By Mary Kate Kelley—Whether your work comes mainly from signing service companies or your own contacts, as an independent notary signing agent (NSA), you may find yourself signing as many contracts as assignments you get. It is very important that you read and understand every word of each contract you receive. Contracts are not all alike, and they usually are not written to benefit you.

A commonly overlooked contract detail is a clause stipulating the circumstances under which you will or will not be compensated, usually referred to as a nonpayment clause. Some closing companies or lenders would have you believe that they are not required to pay you for your NSA services if the loan doesn’t get funded or they don’t get money from the loan.

For example, let’s say a couple signs all their mortgage paperwork in your presence; you send the paperwork in; and within three days, the couple exercises their right of rescission. In other words, they change their minds during the cooling-off period afforded them by law. The lender refuses to pay either you or the signing service that hired you because they didn’t get money from the deal. This might be seen as reasonable in some situations. However, your compensation as an NSA cannot depend on whether the loan goes through. If it did, you would have a direct or pecuniary interest in the transaction. And that’s a notary no-no.

Where to find the devil in your contract. A good signing service company will not have a nonpayment clause in its contract at all. If you work directly with lenders or settlement companies, count on seeing that clause a few times in your career. It may be obvious, or it may be hidden. Usually you’ll find it under the heading “Payment Terms” or “Cancellation Clause.” Or you may find it in a long paragraph of fine print. That’s why it is very important that you read the entire contract.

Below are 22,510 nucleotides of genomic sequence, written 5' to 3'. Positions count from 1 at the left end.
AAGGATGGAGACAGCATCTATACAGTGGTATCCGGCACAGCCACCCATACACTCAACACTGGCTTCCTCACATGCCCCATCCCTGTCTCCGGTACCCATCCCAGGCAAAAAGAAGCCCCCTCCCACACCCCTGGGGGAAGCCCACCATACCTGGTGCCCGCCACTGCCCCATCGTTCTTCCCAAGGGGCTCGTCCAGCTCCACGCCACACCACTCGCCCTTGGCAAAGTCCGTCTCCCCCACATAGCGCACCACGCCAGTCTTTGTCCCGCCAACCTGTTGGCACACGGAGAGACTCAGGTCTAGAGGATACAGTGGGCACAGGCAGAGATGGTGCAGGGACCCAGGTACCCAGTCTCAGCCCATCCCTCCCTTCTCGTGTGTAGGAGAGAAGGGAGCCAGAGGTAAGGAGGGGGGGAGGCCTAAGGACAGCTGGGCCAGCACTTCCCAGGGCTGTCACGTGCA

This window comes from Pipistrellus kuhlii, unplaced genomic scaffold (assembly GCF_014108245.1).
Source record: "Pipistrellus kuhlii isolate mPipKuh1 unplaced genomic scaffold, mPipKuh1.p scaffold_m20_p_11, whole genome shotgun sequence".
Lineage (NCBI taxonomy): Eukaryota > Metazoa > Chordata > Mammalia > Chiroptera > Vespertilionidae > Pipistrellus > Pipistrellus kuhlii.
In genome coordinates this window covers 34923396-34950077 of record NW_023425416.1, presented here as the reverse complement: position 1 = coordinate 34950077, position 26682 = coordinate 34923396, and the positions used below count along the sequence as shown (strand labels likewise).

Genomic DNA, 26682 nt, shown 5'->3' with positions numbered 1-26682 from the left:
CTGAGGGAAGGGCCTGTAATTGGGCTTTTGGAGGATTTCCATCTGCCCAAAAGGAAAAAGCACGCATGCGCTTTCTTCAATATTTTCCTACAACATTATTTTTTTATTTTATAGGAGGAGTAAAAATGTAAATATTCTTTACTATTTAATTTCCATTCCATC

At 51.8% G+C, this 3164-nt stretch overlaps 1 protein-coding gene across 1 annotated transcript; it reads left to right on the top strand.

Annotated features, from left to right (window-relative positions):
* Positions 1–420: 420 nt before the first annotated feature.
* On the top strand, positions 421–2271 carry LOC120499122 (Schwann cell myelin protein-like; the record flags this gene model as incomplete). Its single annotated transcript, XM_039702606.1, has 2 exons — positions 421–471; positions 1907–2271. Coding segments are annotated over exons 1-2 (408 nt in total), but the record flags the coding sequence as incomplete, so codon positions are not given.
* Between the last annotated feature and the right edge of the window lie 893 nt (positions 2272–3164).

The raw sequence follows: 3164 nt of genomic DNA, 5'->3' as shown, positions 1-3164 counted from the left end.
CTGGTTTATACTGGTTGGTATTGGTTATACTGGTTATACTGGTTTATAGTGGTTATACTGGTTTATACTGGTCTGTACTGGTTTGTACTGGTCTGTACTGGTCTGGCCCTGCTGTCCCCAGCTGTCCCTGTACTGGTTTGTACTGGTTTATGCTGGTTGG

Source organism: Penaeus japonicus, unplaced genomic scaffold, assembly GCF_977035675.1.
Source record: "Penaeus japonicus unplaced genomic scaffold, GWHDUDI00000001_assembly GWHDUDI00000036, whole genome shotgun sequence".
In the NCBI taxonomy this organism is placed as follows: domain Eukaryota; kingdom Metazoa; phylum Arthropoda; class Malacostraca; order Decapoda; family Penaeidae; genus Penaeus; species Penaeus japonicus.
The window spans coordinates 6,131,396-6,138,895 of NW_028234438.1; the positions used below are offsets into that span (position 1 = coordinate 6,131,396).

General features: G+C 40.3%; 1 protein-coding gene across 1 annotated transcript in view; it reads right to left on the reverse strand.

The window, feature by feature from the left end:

What to do with it. If you are presented with a contract containing a non-payment clause and you want to sign it anyway, you can void the clause by drawing a line through and initialing it before signing. Upon receiving the altered contract back, the company may choose not to do business with you. Then again, they may accept the contract as amended. It is up to you to decide if you want to do business with no guarantee of payment.

(In fact, you can void any stipulation that is unreasonable or that puts you at a contractual disadvantage. A stipulation that states a defined grace period, an elapse of time between your request for reimbursement and its payment, is not generally unreasonable. A grace period that is more than 30 days, vaguely stated or open-ended may be considered unreasonable. A stipulation of the company’s right to modify or deviate from the promised schedule of payment is unreasonable.)

How to avoid it. The best advice is to seek out signing service companies that have set payment schedules, such as biweekly, written into their contracts. Stick with reputable companies. If you join an online discussion group, message board or forum, you can post questions about various signing service companies and take advantage of the experiences of veteran notary signing agents in your state and across the country. Many NSAs keep lists of companies they will and will not work for and are usually happy to share the information with newcomers to the field. There are dozens of free online forums out there. Using your favorite web browser, reference page or search engine, search on “notary signing agent discussion forum” (without the quotation marks).

If you have questions about contracts you have signed or are contemplating, we urges you to talk to an attorney.